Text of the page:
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To'ukai mo hono Lohu - Development in Tonga

Saipan, Northern Marianas Islands

Dear Editor

In 1968, Mani Vaka was the boxing champion of the entire Oceania. He was fast, strong, courageous, arrogant, and a real Tongan warrior. He was interviewed and said in Tongan …“To’ukai mo Hono Lohu…”.

I will never forget that quote. He meant that one-day, someone else would take the torch from him.

In early 1989, Peni Vea (TDB), Bill Harris (former Secretary of MLCI), and myself (FIMCO) were told by Baron Vaea to …“Go to your office and do some work…”, this was transpired from an argument that almost cost us our jobs. Hon. Baron Vaea was the father of economic development for Tonga. He started the Small Industries Center, very instrumental on trade negotiations and bi-lateral trade agreements between Tonga and Fiji, Samoa, and New Zealand and Australia on SPARTECA. He was directly involved in the development of the vanilla industry, the squash, handcrafts, fish, and fruits and vegetables. He fully supported the role of the Tonga Chamber of Commerce in trade policy discussions, and he allowed the export agencies to fully utilize their resources with minimal barriers.

Baron Vaea was well respected in the entire Pacific region, the other neighboring regions, and in the entire world community. He was open for discussions, easy to talk to, and open-minded. He had vision and he handled the torch professionally and with great respect. His understanding of politics and foreign policy spoke for himself. He was the man of the people of Tonga.

When John Adams became the 2nd US President in 1797, he was characterized by continuing crises in foreign policy, which dramatically affected the affairs in US. It impacted on unhealthy trading between New England and UK, and France. As a result, the US people were unhappy with his leadership style and voted against him for a second term. His son John Quincy Adams became the 6th President and failed also, because of his pretentious attitude, arrogant behavior, and ferocious corruption.

In recent years, Tonga has diverted a large portion of its resources into the services industry particularly in communications, air transportation, defense services, and on unessential policy formulation. There was probably not enough appropriation to educational and agricultural development, public safety and health.

The current economic situation in Tonga indicated the rise in unemployment rate, steep increase in consumer price index (inflation) and the rise in population growth. Thanks to out-migration of Tongan people, which helped to relieve the economic and social pressure. There is also the massive predicament of trade imbalance that leads to unfavorable balance of payments.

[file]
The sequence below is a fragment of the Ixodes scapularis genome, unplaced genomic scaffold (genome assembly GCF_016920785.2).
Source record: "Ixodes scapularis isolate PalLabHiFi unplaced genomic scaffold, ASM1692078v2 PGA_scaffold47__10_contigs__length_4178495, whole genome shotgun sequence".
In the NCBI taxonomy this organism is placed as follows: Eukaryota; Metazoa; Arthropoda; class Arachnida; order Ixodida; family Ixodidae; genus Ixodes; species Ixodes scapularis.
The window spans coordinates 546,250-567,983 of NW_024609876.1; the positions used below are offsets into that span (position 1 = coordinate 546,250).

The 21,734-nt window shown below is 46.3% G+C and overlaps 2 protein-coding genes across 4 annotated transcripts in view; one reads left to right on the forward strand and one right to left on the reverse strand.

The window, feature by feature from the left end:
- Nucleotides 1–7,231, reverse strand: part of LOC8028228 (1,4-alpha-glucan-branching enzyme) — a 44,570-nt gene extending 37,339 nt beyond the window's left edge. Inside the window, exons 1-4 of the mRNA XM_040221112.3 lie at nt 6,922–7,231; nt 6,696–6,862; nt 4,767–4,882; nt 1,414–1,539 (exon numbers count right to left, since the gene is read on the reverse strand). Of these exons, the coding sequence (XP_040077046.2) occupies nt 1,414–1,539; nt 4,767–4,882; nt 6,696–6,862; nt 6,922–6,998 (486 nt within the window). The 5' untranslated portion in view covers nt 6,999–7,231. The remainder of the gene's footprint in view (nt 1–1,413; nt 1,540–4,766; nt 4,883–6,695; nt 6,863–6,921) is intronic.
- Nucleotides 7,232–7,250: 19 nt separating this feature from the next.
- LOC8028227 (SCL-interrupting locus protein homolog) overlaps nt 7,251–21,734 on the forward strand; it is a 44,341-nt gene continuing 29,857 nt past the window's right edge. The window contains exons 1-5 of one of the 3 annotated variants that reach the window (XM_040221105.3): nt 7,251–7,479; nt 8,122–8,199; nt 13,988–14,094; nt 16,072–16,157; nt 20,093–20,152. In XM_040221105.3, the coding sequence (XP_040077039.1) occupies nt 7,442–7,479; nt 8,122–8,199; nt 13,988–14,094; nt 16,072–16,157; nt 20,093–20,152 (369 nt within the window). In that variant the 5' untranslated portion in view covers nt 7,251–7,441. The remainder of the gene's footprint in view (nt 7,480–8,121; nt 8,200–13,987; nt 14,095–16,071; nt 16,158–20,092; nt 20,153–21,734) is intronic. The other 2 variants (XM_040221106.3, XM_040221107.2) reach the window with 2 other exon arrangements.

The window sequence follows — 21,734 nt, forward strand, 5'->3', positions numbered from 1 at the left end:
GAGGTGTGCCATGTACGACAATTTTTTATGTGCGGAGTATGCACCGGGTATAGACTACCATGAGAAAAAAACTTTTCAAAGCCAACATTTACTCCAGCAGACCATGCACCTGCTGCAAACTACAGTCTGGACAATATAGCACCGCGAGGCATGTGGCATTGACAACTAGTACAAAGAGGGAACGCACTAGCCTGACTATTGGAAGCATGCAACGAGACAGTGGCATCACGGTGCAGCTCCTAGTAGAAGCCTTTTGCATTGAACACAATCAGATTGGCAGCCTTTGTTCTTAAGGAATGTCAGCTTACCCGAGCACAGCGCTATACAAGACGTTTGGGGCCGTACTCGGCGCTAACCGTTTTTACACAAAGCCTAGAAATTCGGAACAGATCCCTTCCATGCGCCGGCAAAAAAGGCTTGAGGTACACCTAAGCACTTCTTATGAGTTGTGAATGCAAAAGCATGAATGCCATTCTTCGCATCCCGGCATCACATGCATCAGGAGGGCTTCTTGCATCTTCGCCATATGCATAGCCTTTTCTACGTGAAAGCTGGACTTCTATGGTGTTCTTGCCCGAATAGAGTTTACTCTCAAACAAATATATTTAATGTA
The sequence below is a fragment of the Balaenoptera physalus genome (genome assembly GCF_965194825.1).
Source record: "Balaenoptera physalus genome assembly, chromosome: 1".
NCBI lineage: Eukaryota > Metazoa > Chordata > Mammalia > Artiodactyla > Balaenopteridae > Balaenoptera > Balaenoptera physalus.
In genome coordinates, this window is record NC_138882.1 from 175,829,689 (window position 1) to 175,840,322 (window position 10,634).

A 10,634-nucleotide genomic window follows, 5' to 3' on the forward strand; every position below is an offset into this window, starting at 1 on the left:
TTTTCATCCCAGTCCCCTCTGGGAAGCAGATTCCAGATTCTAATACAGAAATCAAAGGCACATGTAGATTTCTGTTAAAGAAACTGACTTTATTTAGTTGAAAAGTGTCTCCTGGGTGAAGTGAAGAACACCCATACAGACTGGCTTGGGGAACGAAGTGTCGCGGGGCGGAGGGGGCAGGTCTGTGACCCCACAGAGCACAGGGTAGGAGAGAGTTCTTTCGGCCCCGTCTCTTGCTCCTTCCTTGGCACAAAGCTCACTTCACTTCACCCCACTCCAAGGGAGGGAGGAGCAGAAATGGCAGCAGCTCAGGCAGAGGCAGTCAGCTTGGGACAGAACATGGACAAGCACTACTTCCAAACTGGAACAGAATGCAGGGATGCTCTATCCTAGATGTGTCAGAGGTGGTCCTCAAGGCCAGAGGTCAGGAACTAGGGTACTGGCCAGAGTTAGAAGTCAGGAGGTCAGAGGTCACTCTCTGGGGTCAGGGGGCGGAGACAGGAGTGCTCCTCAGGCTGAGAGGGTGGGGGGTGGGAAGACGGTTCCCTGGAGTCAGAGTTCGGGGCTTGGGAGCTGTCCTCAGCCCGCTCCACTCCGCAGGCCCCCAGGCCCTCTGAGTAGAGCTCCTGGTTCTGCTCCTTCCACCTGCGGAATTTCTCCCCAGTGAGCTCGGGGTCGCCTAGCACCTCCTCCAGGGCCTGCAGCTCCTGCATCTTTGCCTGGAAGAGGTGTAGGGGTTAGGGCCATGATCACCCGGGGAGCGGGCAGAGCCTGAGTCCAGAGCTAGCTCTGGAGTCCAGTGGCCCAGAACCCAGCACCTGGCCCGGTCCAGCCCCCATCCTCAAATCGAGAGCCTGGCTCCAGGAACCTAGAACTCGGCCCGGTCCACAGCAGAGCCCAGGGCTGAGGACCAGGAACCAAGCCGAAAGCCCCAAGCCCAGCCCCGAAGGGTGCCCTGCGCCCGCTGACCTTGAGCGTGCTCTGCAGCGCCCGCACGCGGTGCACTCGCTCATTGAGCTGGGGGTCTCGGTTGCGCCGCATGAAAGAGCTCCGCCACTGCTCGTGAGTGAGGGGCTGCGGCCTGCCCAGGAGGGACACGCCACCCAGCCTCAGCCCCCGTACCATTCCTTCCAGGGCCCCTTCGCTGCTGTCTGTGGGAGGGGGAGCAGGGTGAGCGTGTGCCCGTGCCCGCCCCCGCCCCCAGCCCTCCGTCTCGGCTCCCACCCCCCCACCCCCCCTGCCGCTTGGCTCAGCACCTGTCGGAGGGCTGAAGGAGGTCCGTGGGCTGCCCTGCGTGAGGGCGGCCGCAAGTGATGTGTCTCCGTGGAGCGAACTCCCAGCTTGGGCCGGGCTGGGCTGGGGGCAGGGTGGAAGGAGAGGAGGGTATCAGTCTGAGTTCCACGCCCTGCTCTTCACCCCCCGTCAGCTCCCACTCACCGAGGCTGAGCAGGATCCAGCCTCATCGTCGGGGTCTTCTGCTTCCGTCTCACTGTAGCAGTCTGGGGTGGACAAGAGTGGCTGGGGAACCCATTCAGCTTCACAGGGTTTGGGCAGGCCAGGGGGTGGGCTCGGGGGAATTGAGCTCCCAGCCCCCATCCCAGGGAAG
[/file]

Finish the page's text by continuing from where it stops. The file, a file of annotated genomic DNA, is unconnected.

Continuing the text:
What can we do? There is no single solution. There are short-term and long-term solutions. Some of us who are serving in regional and international organizations as well as other government agencies do have different views and ideas, but we all agree that Tonga’s economy needs a better and a well-calculated approach, especially when the world economy is extremely dynamic and unpredictably aggressive.

I strongly feel that Tonga needs to minimize imports, reduce heavy reliance on imported goods especially food items, and minimize wastage of important resources. It needs to invest more on food science and technology, bio-energy, crop improvement and protection, animal and plant disease control, and biochemistry. Tonga needs to focus on production using the latest technology to enhance productivity and enable competition at highly competitive markets.

Why are we still exporting vanilla beans in its raw form, squash in green form, fish, seaweeds, Kava, and many more? We can easily process them and export to earn higher value (value adding). Why are we importing frozen fruits and vegetables, frozen meat, etc? Processing and preservation of these products can be easily done in Tonga. We need to invest more in applied research and product development. That is the potential opportunity for development in Tonga. Let us use this …“To’ukai…” with a logical …“Lohu…”.

Edgar Cocker,


Northern Marianas, USA.